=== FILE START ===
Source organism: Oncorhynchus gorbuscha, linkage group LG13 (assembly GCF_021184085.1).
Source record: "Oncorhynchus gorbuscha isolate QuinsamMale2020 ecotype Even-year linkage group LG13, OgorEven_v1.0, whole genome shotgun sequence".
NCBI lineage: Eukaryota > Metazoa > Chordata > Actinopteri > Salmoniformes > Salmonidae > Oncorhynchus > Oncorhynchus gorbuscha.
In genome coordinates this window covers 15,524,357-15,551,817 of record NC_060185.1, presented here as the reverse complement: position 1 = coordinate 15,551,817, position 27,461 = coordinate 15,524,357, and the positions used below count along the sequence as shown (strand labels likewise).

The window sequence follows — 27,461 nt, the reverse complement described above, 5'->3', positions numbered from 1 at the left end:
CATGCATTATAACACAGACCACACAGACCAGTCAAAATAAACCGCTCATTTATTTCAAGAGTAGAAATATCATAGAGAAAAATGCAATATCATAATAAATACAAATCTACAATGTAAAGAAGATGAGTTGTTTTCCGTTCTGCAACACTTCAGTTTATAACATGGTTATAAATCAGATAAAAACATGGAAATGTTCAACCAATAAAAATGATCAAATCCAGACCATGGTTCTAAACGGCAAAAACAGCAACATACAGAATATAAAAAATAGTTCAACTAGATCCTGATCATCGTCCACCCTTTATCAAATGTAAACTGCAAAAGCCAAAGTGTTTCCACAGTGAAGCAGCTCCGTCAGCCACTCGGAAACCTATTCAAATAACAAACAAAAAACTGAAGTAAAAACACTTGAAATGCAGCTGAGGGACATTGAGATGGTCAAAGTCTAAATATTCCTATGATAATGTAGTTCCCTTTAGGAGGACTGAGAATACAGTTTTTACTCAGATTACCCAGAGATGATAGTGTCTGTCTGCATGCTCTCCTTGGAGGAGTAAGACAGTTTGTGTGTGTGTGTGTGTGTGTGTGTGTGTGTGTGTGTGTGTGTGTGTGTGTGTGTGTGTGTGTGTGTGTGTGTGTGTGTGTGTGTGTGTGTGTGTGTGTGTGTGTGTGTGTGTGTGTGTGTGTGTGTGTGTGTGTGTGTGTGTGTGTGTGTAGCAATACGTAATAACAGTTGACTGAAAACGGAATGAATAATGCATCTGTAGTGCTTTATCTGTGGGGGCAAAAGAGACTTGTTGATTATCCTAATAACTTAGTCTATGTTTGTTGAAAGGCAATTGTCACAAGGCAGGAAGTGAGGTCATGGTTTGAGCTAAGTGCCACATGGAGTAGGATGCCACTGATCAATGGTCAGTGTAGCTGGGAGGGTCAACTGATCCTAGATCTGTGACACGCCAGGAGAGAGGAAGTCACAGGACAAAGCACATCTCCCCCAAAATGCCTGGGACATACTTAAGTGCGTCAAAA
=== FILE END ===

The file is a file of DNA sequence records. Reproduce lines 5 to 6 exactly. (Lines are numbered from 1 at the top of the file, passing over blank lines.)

The window sequence follows — 27,461 nt, the reverse complement described above, 5'->3', positions numbered from 1 at the left end:
CATGCATTATAACACAGACCACACAGACCAGTCAAAATAAACCGCTCATTTATTTCAAGAGTAGAAATATCATAGAGAAAAATGCAATATCATAATAAATACAAATCTACAATGTAAAGAAGATGAGTTGTTTTCCGTTCTGCAACACTTCAGTTTATAACATGGTTATAAATCAGATAAAAACATGGAAATGTTCAACCAATAAAAATGATCAAATCCAGACCATGGTTCTAAACGGCAAAAACAGCAACATACAGAATATAAAAAATAGTTCAACTAGATCCTGATCATCGTCCACCCTTTATCAAATGTAAACTGCAAAAGCCAAAGTGTTTCCACAGTGAAGCAGCTCCGTCAGCCACTCGGAAACCTATTCAAATAACAAACAAAAAACTGAAGTAAAAACACTTGAAATGCAGCTGAGGGACATTGAGATGGTCAAAGTCTAAATATTCCTATGATAATGTAGTTCCCTTTAGGAGGACTGAGAATACAGTTTTTACTCAGATTACCCAGAGATGATAGTGTCTGTCTGCATGCTCTCCTTGGAGGAGTAAGACAGTTTGTGTGTGTGTGTGTGTGTGTGTGTGTGTGTGTGTGTGTGTGTGTGTGTGTGTGTGTGTGTGTGTGTGTGTGTGTGTGTGTGTGTGTGTGTGTGTGTGTGTGTGTGTGTGTGTGTGTGTGTGTGTGTGTGTGTGTGTGTGTGTGTGTGTGTAGCAATACGTAATAACAGTTGACTGAAAACGGAATGAATAATGCATCTGTAGTGCTTTATCTGTGGGGGCAAAAGAGACTTGTTGATTATCCTAATAACTTAGTCTATGTTTGTTGAAAGGCAATTGTCACAAGGCAGGAAGTGAGGTCATGGTTTGAGCTAAGTGCCACATGGAGTAGGATGCCACTGATCAATGGTCAGTGTAGCTGGGAGGGTCAACTGATCCTAGATCTGTGACACGCCAGGAGAGAGGAAGTCACAGGACAAAGCACATCTCCCCCAAAATGCCTGGGACATACTTAAGTGCGTCAAAA